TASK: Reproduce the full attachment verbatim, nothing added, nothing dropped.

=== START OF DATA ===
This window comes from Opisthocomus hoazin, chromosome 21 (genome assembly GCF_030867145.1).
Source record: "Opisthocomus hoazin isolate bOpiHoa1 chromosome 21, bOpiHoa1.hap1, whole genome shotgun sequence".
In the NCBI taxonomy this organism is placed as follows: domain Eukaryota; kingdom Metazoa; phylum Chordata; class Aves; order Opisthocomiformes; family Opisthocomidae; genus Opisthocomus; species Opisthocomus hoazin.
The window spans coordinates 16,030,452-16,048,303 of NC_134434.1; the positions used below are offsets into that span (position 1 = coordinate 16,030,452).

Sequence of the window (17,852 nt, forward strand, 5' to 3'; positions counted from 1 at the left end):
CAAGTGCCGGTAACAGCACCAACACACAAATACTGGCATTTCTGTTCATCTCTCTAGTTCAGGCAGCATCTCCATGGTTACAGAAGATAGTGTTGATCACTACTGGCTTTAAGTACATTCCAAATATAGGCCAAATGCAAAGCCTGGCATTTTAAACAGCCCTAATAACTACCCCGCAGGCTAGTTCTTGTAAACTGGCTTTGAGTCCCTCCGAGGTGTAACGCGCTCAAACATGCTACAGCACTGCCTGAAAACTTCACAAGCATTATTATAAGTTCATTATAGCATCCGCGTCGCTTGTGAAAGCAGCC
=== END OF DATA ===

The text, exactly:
This window comes from Opisthocomus hoazin, chromosome 21 (genome assembly GCF_030867145.1).
Source record: "Opisthocomus hoazin isolate bOpiHoa1 chromosome 21, bOpiHoa1.hap1, whole genome shotgun sequence".
In the NCBI taxonomy this organism is placed as follows: domain Eukaryota; kingdom Metazoa; phylum Chordata; class Aves; order Opisthocomiformes; family Opisthocomidae; genus Opisthocomus; species Opisthocomus hoazin.
The window spans coordinates 16,030,452-16,048,303 of NC_134434.1; the positions used below are offsets into that span (position 1 = coordinate 16,030,452).

Sequence of the window (17,852 nt, forward strand, 5' to 3'; positions counted from 1 at the left end):
CAAGTGCCGGTAACAGCACCAACACACAAATACTGGCATTTCTGTTCATCTCTCTAGTTCAGGCAGCATCTCCATGGTTACAGAAGATAGTGTTGATCACTACTGGCTTTAAGTACATTCCAAATATAGGCCAAATGCAAAGCCTGGCATTTTAAACAGCCCTAATAACTACCCCGCAGGCTAGTTCTTGTAAACTGGCTTTGAGTCCCTCCGAGGTGTAACGCGCTCAAACATGCTACAGCACTGCCTGAAAACTTCACAAGCATTATTATAAGTTCATTATAGCATCCGCGTCGCTTGTGAAAGCAGCC